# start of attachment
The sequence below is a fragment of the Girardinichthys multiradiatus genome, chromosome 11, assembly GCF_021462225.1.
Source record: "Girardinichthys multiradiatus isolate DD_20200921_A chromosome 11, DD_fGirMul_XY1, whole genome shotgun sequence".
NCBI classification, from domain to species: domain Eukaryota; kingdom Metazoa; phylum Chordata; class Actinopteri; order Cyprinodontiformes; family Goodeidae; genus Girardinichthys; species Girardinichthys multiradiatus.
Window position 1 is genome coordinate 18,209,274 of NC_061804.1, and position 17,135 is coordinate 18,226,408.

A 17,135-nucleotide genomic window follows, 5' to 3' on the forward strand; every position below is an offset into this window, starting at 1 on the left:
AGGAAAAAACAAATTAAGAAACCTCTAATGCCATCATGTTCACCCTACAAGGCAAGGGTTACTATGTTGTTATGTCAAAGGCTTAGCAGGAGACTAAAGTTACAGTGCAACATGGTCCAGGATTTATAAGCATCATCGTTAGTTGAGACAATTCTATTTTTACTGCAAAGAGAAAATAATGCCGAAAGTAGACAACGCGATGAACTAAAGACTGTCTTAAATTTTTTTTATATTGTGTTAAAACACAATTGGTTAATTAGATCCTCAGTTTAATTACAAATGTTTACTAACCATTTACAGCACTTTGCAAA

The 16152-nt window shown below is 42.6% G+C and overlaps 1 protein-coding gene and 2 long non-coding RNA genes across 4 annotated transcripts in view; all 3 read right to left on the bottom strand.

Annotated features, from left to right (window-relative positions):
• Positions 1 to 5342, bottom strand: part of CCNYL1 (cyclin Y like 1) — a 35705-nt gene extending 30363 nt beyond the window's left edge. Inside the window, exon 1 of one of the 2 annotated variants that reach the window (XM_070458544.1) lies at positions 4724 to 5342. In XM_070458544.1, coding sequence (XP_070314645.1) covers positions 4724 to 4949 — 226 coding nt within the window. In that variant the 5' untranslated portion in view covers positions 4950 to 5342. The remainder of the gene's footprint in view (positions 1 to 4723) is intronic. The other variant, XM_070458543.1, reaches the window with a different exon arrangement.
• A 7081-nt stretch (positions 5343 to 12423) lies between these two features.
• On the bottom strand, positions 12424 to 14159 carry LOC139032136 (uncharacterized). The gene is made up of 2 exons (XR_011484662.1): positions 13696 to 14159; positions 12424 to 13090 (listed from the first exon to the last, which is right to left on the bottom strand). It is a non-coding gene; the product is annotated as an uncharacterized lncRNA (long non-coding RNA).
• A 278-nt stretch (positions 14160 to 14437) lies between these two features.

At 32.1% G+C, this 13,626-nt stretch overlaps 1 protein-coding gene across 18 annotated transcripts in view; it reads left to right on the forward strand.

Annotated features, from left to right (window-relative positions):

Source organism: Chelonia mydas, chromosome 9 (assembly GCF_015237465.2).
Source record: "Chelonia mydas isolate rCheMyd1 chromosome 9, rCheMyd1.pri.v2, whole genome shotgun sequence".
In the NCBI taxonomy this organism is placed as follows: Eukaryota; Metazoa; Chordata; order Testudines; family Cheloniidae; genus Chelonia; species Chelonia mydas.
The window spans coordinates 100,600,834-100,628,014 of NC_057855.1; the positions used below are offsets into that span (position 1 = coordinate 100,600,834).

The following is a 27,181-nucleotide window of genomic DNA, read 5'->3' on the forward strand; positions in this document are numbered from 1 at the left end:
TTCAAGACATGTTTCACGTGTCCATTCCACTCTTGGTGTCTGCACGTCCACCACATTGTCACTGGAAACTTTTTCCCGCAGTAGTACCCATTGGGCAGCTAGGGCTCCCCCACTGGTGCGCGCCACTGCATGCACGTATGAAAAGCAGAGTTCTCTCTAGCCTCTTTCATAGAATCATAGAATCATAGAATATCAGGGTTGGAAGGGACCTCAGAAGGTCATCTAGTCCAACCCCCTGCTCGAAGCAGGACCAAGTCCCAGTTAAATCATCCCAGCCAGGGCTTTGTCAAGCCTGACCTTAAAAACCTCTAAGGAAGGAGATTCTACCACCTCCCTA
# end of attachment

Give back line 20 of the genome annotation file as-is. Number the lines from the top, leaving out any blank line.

TTCAAGACATGTTTCACGTGTCCATTCCACTCTTGGTGTCTGCACGTCCACCACATTGTCACTGGAAACTTTTTCCCGCAGTAGTACCCATTGGGCAGCTAGGGCTCCCCCACTGGTGCGCGCCACTGCATGCACGTATGAAAAGCAGAGTTCTCTCTAGCCTCTTTCATAGAATCATAGAATCATAGAATATCAGGGTTGGAAGGGACCTCAGAAGGTCATCTAGTCCAACCCCCTGCTCGAAGCAGGACCAAGTCCCAGTTAAATCATCCCAGCCAGGGCTTTGTCAAGCCTGACCTTAAAAACCTCTAAGGAAGGAGATTCTACCACCTCCCTA